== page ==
Walking the path of the lion, the king of the earth, is indeed a privilege that awakens one's spirit and leaves one with the most precious memories of exploring the land of the lion. One day while walking along the Timbavati River, we came across vultures in a Jackalberry tree. Further investigation revealed that two male lions were on a kudu kill, but were well concealed by the reeds.
The two males were Shumba and Warrior, resident males of the Kingfisherspruit pride. Warrior walked out of the reeds onto a sandy patch and lay there watching us; eventually he went off to the northern bank of the river. We moved to the southern bank for a better view of the patch of reeds.
Shumba was feeding on the kudu bull as silently as possible; no crushing of bones was heard. Perhaps he had sensed us and did not want to reveal his position. Suddenly, without warning, he charged but withdrew immediately; however, he didn't stop growling until we were out of his sight. All the time Warrior was simply observing from the opposite bank of the river. Shumba's intentions were not to injure us but to warn us of the potential outcome of us coming too close to their well deserved meal.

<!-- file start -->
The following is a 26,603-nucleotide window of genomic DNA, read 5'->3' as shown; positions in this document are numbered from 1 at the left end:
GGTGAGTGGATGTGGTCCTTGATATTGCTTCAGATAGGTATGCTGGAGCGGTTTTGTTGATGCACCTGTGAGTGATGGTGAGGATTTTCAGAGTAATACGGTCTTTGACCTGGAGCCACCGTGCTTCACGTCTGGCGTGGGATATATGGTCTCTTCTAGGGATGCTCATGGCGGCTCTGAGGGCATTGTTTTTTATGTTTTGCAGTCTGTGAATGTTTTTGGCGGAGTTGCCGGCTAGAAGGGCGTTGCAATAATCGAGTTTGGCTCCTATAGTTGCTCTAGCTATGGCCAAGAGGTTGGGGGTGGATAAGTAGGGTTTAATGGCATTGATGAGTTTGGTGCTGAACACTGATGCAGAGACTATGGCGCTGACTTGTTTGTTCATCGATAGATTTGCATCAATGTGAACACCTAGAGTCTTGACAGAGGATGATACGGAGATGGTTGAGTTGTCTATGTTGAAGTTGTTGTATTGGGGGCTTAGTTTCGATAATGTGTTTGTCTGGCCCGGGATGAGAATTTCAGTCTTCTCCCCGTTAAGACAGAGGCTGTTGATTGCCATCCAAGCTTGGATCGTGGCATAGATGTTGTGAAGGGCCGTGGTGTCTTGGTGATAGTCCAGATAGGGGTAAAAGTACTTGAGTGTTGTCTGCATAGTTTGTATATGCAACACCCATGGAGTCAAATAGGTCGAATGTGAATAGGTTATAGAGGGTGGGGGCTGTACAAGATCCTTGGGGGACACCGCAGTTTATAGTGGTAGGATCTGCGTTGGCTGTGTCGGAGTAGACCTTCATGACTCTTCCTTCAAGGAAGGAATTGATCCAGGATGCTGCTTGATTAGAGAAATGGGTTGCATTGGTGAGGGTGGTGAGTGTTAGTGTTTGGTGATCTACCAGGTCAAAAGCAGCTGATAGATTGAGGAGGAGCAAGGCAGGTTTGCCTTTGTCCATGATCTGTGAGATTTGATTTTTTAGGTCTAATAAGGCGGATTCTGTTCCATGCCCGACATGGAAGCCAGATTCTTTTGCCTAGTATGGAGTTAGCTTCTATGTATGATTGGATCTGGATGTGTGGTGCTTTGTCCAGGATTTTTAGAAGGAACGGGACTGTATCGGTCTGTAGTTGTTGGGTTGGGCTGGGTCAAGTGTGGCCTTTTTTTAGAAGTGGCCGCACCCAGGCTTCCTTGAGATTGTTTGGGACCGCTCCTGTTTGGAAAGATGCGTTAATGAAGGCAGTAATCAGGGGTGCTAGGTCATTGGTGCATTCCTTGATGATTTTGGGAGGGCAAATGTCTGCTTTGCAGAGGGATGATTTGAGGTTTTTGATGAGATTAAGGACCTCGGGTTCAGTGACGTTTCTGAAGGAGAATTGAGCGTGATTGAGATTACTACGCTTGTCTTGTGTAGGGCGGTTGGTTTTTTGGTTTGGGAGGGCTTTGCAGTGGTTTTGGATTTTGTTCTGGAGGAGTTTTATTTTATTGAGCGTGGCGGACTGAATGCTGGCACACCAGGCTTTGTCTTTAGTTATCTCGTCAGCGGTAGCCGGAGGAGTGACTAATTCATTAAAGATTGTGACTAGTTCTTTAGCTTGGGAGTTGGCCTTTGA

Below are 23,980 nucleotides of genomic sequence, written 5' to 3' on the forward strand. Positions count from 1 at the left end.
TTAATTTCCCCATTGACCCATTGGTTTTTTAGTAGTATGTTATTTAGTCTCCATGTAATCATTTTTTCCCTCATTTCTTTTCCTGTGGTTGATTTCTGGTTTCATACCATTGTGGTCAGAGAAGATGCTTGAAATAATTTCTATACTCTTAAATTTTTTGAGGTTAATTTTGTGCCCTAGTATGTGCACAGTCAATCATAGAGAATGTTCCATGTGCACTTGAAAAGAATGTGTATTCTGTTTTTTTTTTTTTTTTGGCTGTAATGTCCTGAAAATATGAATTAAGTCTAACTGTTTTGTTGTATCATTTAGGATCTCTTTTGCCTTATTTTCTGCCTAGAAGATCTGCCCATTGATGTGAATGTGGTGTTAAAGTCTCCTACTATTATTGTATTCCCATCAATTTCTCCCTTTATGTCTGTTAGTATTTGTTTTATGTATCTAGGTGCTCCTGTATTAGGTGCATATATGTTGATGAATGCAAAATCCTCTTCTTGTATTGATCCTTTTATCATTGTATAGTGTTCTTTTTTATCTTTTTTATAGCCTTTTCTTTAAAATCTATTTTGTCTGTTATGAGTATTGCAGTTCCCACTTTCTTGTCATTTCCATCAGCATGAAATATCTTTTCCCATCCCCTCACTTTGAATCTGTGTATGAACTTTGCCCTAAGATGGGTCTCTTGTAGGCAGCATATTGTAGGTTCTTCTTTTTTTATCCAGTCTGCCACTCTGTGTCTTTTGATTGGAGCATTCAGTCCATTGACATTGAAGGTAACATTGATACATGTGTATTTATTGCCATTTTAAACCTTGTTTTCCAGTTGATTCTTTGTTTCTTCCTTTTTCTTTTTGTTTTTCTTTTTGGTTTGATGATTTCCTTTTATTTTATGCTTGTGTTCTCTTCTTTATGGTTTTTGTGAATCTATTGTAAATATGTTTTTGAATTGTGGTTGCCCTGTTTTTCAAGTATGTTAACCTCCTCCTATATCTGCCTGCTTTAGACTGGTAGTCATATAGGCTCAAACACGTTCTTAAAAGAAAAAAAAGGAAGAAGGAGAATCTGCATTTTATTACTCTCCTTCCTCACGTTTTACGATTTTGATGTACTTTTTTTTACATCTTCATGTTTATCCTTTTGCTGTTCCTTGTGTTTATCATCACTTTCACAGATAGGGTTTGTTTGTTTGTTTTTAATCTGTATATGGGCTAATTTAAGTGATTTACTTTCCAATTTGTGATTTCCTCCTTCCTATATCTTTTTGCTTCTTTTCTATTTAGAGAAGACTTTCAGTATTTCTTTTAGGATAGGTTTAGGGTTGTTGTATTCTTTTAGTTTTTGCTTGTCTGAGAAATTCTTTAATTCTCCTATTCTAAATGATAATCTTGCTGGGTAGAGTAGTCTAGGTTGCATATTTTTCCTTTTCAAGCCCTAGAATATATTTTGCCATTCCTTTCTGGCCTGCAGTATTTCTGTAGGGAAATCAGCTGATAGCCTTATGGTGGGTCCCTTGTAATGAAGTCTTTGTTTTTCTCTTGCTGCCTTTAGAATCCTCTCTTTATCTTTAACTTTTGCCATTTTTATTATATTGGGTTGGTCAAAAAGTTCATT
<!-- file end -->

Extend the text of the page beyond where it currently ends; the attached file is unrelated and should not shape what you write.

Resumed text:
A few weeks later I noticed that Shumba had a lower canine missing when he yawned early one morning. This could potentially be a reason why he showed some aggression and remained at the kill. Most likely he could not consume food at the same rate as Warrior due to his dental problems.
This, coupled with his sore front left foot that makes him limp, could also explain why he stalked me when I was standing away from the rest of the walking party at Rabelais Dam. His stalk was not to destroy me but perhaps to test his skills against another lion of the human form. I later followed his tracks with the party for almost an hour, but he kept well ahead of us at all times and we never got to see him during the walk.